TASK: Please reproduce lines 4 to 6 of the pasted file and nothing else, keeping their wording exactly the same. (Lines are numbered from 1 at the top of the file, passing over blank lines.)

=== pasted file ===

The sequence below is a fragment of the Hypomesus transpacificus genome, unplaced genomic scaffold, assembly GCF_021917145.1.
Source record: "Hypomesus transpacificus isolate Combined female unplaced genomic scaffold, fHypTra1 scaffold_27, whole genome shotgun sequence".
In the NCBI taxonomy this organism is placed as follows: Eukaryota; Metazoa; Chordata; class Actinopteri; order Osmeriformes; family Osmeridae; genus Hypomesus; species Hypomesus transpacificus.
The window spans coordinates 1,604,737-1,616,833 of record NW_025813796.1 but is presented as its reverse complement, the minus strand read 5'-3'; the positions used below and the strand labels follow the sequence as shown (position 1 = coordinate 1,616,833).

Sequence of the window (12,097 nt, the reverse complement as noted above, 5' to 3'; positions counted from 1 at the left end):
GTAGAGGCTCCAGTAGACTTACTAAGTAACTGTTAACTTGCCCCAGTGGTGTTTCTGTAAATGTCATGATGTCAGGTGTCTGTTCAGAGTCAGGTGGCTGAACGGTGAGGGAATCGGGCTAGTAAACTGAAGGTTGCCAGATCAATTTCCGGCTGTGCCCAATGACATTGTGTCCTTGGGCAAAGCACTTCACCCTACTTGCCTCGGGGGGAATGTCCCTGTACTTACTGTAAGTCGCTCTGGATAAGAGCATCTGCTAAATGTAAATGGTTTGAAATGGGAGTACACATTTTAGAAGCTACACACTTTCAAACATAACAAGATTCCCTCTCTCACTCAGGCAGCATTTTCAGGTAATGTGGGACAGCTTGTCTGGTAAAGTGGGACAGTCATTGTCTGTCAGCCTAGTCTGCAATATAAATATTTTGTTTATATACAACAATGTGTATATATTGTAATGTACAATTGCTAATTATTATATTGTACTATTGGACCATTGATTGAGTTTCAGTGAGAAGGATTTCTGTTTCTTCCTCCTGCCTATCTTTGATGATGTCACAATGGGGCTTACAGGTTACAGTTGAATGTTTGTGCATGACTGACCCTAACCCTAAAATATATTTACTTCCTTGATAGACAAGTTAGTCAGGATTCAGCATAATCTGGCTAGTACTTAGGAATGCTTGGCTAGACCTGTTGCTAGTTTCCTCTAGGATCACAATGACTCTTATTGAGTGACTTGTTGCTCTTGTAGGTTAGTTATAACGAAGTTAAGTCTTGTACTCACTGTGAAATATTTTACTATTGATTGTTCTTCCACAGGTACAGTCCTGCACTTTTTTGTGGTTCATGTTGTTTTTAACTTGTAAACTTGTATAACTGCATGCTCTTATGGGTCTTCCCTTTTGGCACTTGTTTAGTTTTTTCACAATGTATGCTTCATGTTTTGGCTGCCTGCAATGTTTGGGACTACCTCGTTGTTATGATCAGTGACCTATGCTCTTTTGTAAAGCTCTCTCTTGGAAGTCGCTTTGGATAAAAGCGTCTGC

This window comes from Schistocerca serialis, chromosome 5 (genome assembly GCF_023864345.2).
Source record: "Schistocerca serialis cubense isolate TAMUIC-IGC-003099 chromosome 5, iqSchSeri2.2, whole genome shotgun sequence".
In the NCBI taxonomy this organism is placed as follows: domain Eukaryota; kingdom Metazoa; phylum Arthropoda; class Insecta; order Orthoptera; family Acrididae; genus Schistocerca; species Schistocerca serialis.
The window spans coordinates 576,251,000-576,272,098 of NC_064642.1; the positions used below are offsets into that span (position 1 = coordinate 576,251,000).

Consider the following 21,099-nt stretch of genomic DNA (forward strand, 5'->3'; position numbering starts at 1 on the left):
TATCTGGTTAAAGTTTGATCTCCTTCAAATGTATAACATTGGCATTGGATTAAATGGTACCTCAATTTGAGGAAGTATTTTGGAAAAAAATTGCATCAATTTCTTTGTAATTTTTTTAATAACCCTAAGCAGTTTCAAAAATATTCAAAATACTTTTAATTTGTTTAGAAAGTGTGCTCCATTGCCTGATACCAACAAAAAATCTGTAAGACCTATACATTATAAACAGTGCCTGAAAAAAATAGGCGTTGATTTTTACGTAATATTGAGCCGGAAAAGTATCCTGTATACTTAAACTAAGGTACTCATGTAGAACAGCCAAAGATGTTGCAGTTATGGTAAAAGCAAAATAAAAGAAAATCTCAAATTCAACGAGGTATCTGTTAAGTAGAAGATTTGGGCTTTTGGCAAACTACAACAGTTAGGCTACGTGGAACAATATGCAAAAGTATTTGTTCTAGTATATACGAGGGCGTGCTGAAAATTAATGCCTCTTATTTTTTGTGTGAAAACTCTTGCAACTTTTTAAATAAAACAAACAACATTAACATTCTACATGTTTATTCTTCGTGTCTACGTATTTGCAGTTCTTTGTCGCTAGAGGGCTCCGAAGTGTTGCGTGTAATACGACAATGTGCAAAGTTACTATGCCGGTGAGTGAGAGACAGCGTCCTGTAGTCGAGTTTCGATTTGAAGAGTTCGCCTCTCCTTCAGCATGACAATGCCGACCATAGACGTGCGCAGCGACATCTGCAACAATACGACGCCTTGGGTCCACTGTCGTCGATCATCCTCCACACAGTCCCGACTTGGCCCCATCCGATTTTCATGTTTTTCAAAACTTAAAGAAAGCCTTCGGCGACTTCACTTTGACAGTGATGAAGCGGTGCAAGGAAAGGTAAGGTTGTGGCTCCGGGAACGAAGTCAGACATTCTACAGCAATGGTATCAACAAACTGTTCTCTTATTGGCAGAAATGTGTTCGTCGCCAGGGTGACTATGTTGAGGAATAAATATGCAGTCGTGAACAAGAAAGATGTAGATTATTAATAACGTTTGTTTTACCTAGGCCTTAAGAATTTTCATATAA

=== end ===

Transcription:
The window spans coordinates 1,604,737-1,616,833 of record NW_025813796.1 but is presented as its reverse complement, the minus strand read 5'-3'; the positions used below and the strand labels follow the sequence as shown (position 1 = coordinate 1,616,833).

Sequence of the window (12,097 nt, the reverse complement as noted above, 5' to 3'; positions counted from 1 at the left end):
GTAGAGGCTCCAGTAGACTTACTAAGTAACTGTTAACTTGCCCCAGTGGTGTTTCTGTAAATGTCATGATGTCAGGTGTCTGTTCAGAGTCAGGTGGCTGAACGGTGAGGGAATCGGGCTAGTAAACTGAAGGTTGCCAGATCAATTTCCGGCTGTGCCCAATGACATTGTGTCCTTGGGCAAAGCACTTCACCCTACTTGCCTCGGGGGGAATGTCCCTGTACTTACTGTAAGTCGCTCTGGATAAGAGCATCTGCTAAATGTAAATGGTTTGAAATGGGAGTACACATTTTAGAAGCTACACACTTTCAAACATAACAAGATTCCCTCTCTCACTCAGGCAGCATTTTCAGGTAATGTGGGACAGCTTGTCTGGTAAAGTGGGACAGTCATTGTCTGTCAGCCTAGTCTGCAATATAAATATTTTGTTTATATACAACAATGTGTATATATTGTAATGTACAATTGCTAATTATTATATTGTACTATTGGACCATTGATTGAGTTTCAGTGAGAAGGATTTCTGTTTCTTCCTCCTGCCTATCTTTGATGATGTCACAATGGGGCTTACAGGTTACAGTTGAATGTTTGTGCATGACTGACCCTAACCCTAAAATATATTTACTTCCTTGATAGACAAGTTAGTCAGGATTCAGCATAATCTGGCTAGTACTTAGGAATGCTTGGCTAGACCTGTTGCTAGTTTCCTCTAGGATCACAATGACTCTTATTGAGTGACTTGTTGCTCTTGTAGGTTAGTTATAACGAAGTTAAGTCTTGTACTCACTGTGAAATATTTTACTATTGATTGTTCTTCCACAGGTACAGTCCTGCACTTTTTTGTGGTTCATGTTGTTTTTAACTTGTAAACTTGTATAACTGCATGCTCTTATGGGTCTTCCCTTTTGGCACTTGTTTAGTTTTTTCACAATGTATGCTTCATGTTTTGGCTGCCTGCAATGTTTGGGACTACCTCGTTGTTATGATCAGTGACCTATGCTCTTTTGTAAAGCTCTCTCTTGGAAGTCGCTTTGGATAAAAGCGTCTGC